One of the challenges to Christian belief offered in recent years by new atheist writers such as Professor Richard Dawkins has been the claim that since we now know that the human consciousness can be explained in purely physiological terms this leaves no place for religious experience and therefore no place for God. In their book in the Templeton Science and Religion series Professor Malcolm Jeeves, Emeritus Professor of Psychology at the University of St. Andrews, and Professor Warren Brown, Professor of Psychology in the Graduate School of Psychology at Fuller Theological Seminary, challenge this reductive view of the findings of neuroscience. They begin their book with the account in Fyodor Dostoyevsky’s book The Idiot of how Prince Mishkin had a religious experience occasioned by an epileptic seizure. They then comment ‘This book introduces readers to the wide range of issues in modern neuroscience and psychology, but it will take particular interest in the topic raised by Dostoyevsky’s compelling account; the role of brain activity in human behaviour, experience and even religious belief.’ The authors provide an academically sophisticated but also accessible overview of the relationship between neuroscience, psychology, and religion. They introduce key terms; chart the histories of both neuroscience and psychology, with a particular focus on how these disciplines have related to religion through the ages; and explore contemporary approaches in both fields, looking particularly at the contemporary debates about science and religion. Throughout the book, they cover key issues like the nature of consciousness, morality, concepts of the soul, and theories of mind. They examine topics such as brain imaging research, evolutionary psychology, and primate studies and argue that recent advances in these areas offer much to our understanding of humanity's place in the world and can blend in harmoniously with religious belief. They conclude their study by providing an interdisciplinary model for shaping the ongoing dialogue between science and religion in this area. Neuroscience, Psychology, and Religion addresses important age-old questions about the relationship between the soul, the mind and the body and demonstrates how modern scientific techniques can provide us with a much more nuanced range of potential answers to those questions. This is an important contribution to the current debate about science and religion and is an important resource for anyone wanting to put forward a scientifically literate account of Christian anthropology.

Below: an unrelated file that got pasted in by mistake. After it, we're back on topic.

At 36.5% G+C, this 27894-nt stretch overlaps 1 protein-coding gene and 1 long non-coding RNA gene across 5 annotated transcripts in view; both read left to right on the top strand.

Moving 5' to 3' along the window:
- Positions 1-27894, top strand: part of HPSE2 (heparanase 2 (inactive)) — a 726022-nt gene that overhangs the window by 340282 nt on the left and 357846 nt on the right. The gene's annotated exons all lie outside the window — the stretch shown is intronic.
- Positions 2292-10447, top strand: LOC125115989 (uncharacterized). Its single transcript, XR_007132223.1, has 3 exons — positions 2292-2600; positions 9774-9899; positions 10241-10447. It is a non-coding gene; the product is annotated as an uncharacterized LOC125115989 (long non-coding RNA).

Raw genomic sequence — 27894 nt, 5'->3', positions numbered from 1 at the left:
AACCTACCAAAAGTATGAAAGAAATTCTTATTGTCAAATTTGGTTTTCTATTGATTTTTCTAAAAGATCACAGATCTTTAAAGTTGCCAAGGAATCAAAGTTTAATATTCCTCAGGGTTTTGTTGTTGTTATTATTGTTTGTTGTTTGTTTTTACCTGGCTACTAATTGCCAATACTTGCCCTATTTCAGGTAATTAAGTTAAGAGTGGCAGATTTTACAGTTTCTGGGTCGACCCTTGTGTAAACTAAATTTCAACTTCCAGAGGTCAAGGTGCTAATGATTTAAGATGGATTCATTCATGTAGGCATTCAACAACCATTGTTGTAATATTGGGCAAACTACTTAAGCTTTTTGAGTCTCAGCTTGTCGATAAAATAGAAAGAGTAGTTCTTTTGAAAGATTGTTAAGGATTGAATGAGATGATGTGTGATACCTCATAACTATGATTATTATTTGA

Philip Jenkins, Laying down the sword: why we can’t ignore the Bible’s violent verses, Harper Collins, ISBN 978-0-06199-072-4, £10.99 (Kindle edition also available).